CITY HALL — A powerful alderman blocked a measure Tuesday that would have encouraged the city to appropriate emergency funding to Chicago Public Schools.
Ald. Carlos Ramirez-Rosa (35th), lead sponsor of the Tax Increment Financing Surplus Action Resolution, wants the city to weed out "surplus" TIF funds and redistribute them to taxing bodies, with about half going to CPS, which recently declared $100 million in midyear cuts to address a budget shortfall. Some 34 aldermen have signed on in support.
Yet Ald. Carrie Austin (34th), chairman of the Budget Committee assigned the measure, abruptly and almost by caveat sent it to the Finance Committee at a hearing Tuesday.
Austin declared it moved to Finance and at first tried to ignore Ald. Ricardo Munoz (22nd) as he called for a vote on the action. When Munoz finally was granted the floor, he called for a roll-call vote.
Ald. Anthony Beale (9th) immediately called for the vote to be tabled, even as Munoz objected that a roll call can't be tabled.
"Parents want a vote!" chanted members of the audience in the gallery, many of them from the grassroots education group Raise Your Hand, which backs using TIF funds to address the $100 million shortfall at CPS.
Beale's tabling measure passed by a narrow 10-9 vote. Austin and Aldermen Jason Ervin (28th), Brian Hopkins (2nd), Pat Dowell (3rd), Derrick Curtis (18th), Willie Cochran (20th), Emma Mitts (37th), Margaret Laurino (39th) and Joe Moore (49th) joined Beale in voting for the roll call to be tabled.
Aldermen Roderick Sawyer (6th), Marty Quinn (13th), Ariel Reboyras (30th), Scott Waguespack (32nd), Deb Mell (33rd), Brendan Reilly (42nd), Tom Tunney (44th) and Debra Silverstein (50th) joined Munoz in voting against the tabling measure and, in effect, in support of the resolution.
"This is just an old-school stalling tactic," said Ramirez-Rosa, who is not a voting member of the Budget Committee. Still, he acknowledged that "this has started the conversation."
"I don't know what that means, 'an old-school stalling tactic,'" Austin responded after the meeting. "I sent it to Finance where it belongs," she added, insisting her committee does not deal with TIFs.
TIF districts capture all growth in the property tax base in a designated area for a set period of time, usually 20 years or more, and divert it into a special fund for projects designed to spur redevelopment and eradicate blight.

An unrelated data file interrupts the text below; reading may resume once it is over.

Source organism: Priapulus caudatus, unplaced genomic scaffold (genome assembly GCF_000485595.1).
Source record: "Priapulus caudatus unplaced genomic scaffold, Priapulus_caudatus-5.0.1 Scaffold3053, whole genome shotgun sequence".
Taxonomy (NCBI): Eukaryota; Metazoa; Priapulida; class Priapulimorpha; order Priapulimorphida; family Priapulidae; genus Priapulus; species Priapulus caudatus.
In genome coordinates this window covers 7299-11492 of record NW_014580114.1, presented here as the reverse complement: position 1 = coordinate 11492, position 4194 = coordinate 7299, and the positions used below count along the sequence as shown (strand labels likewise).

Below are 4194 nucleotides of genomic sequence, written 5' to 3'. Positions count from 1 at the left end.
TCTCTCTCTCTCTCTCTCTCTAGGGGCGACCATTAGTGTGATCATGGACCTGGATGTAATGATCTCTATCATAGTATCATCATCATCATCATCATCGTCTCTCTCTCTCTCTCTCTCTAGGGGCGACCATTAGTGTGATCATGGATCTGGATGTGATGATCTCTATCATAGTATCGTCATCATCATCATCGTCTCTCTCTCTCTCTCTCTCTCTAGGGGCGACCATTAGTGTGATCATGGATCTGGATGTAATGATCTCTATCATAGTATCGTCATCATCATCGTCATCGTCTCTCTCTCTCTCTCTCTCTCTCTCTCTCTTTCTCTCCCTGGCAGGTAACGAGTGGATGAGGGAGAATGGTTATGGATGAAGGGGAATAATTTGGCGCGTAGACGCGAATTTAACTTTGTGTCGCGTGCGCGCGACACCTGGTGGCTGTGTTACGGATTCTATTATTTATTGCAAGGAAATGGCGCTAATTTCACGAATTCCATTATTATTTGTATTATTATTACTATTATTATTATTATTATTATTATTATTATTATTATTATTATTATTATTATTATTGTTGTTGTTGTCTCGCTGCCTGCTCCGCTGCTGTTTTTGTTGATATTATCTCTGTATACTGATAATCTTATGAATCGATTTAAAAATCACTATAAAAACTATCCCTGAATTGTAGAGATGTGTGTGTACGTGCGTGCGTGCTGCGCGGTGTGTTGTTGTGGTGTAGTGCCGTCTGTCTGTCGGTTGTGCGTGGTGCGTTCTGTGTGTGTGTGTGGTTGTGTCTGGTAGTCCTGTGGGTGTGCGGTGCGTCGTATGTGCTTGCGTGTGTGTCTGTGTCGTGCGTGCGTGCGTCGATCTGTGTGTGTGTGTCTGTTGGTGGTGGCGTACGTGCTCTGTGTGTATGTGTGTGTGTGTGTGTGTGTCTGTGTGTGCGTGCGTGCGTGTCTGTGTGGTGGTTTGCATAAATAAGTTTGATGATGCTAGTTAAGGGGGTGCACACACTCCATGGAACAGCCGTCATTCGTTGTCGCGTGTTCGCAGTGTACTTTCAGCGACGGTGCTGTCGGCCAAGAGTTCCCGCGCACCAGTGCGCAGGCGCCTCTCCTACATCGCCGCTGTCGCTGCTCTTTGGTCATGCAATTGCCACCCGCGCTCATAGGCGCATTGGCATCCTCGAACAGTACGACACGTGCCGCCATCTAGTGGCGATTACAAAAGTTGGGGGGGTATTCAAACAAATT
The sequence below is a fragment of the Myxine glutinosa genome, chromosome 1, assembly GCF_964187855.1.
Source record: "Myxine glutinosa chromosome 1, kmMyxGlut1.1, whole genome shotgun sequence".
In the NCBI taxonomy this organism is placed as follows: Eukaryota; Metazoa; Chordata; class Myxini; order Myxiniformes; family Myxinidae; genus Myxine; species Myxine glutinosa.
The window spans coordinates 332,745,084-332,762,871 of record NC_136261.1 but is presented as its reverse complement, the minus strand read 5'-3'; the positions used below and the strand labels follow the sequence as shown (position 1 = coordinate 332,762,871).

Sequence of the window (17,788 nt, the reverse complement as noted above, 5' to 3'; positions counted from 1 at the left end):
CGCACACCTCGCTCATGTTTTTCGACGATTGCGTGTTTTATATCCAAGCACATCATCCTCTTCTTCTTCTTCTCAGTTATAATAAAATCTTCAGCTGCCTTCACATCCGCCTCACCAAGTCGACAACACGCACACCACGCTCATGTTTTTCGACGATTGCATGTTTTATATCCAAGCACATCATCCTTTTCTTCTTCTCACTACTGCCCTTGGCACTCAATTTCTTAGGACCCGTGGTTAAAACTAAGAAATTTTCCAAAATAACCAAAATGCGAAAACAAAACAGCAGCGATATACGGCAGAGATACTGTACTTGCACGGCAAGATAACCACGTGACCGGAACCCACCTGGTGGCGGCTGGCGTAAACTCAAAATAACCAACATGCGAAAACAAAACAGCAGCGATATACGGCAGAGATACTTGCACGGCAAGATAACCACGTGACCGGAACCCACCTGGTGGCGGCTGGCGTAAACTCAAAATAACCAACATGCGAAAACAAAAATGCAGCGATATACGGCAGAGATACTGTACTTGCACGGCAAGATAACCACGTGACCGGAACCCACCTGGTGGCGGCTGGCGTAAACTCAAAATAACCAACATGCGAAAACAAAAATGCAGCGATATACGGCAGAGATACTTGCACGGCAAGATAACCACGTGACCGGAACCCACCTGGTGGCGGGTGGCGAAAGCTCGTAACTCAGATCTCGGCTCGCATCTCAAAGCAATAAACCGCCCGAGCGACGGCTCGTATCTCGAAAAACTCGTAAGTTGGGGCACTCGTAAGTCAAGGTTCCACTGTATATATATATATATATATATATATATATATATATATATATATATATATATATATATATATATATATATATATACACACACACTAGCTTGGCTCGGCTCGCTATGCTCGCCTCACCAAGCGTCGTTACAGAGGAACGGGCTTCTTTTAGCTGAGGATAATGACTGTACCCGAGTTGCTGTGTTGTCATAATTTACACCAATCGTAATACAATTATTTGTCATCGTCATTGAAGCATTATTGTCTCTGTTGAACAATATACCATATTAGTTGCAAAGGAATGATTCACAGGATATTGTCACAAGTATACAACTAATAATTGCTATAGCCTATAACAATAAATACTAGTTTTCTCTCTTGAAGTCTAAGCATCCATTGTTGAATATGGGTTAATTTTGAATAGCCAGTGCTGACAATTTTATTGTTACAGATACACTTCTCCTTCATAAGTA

"On the same day our principals are getting their budgets slashed, the head of the Budget Committee along with a few colleagues blocked democracy and immediate funding for our schools," said Wendy Katten, executive director of Raise Your Hand. "This City Council failed the public by allowing CPS to borrow over $700 million at exorbitant rates when there was cash available to use for the short term."
Ramirez-Rosa said he was "very disappointed" by the maneuver, and that Mayor Rahm Emanuel had signaled acceptance of the resolution, as Budget Director Alexandra Holt was prepared to testify on the estimated $1.4 billion balance in TIF accounts before the measure was derailed.
"Despite today’s delay there is nothing preventing Mayor Emanuel from beginning the process of structuring a TIF surplus that can be voted on in March," Ramirez-Rosa said. "Gov. [Bruce] Rauner has made it clear that he will not act to protect our schools and our children. As a city, it is our responsibility to protect our children from dangerous layoffs and cuts by taking TIF surplus action and moving some of the $1.38 billion TIF balance to our schools.
"We cannot play politics with our children’s future," Ramirez-Rosa said.
Earlier, aldermen and activists rallied support for the resolution.
"We have to do everything possible to alleviate this crisis" at CPS, Ramirez-Rosa said. He called using TIF funds "not a cure-all," but "a stop-gap."
Ramirez-Rosa laid the crisis on "a madman in the governor's mansion" in Springfield, adding that Rauner "is holding the state hostage" over what Ramirez-Rosa labeled his "crazy turnaround agenda."
"We cannot afford any more cuts at our schools across Chicago," said Joy Clendenning, a Raise Your Hand member and parent at Kenwood High School. "This is our tax dollars, and our children need this money now."
"We know this is a short-term solution, but we need a short-term infusion of cash," said Brenda Delgado of Raise Your Hand.
The vote effectively ended the Budget Committee meeting, even as Raise Your Hand members chanted, "Shame on you!"
Saying it was "noble" of individual aldermen like Ameya Pawar (47th) to disavow TIFs and suggest sending the surpluses to CPS, Ramirez-Rosa emphasized that it was up to the City Council to determine how to redistribute the money, and that his resolution only reflected the desire of the council to act on TIFs.
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